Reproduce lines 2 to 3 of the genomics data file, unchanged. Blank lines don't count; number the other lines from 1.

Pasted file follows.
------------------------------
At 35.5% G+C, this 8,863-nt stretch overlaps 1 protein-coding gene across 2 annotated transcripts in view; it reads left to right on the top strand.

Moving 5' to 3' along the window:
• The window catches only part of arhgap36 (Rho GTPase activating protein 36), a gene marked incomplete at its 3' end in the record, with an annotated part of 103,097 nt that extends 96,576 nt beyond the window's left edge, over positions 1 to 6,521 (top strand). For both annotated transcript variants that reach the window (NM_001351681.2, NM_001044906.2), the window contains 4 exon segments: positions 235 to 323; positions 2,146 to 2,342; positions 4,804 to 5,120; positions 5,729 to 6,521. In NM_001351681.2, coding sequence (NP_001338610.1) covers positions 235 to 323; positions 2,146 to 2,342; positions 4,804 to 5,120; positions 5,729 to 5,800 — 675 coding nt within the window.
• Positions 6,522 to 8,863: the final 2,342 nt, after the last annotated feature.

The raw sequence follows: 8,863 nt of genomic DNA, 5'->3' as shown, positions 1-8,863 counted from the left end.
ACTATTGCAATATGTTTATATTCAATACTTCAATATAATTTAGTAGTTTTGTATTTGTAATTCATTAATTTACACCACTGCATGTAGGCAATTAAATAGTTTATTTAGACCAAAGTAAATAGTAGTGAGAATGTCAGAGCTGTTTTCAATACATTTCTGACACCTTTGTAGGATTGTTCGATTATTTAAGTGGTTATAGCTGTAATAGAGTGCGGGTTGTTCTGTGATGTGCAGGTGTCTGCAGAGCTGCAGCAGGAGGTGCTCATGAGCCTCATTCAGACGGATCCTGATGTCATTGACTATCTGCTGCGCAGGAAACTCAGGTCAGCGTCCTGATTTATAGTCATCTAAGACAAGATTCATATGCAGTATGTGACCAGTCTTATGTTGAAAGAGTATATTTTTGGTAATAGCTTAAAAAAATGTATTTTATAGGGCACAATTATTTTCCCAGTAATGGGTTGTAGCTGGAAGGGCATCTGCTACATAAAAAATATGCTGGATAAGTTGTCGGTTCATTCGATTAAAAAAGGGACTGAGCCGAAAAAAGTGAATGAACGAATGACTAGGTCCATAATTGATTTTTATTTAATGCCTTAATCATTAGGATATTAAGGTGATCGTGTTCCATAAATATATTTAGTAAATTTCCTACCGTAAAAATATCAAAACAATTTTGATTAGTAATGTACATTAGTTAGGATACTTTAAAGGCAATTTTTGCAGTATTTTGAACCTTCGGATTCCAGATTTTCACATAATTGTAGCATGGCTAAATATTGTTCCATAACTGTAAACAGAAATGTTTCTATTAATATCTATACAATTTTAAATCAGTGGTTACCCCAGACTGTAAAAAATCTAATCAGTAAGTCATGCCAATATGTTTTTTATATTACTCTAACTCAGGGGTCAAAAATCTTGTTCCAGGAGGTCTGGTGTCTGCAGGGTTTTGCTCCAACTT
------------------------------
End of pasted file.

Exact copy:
Moving 5' to 3' along the window:
• The window catches only part of arhgap36 (Rho GTPase activating protein 36), a gene marked incomplete at its 3' end in the record, with an annotated part of 103,097 nt that extends 96,576 nt beyond the window's left edge, over positions 1 to 6,521 (top strand). For both annotated transcript variants that reach the window (NM_001351681.2, NM_001044906.2), the window contains 4 exon segments: positions 235 to 323; positions 2,146 to 2,342; positions 4,804 to 5,120; positions 5,729 to 6,521. In NM_001351681.2, coding sequence (NP_001338610.1) covers positions 235 to 323; positions 2,146 to 2,342; positions 4,804 to 5,120; positions 5,729 to 5,800 — 675 coding nt within the window.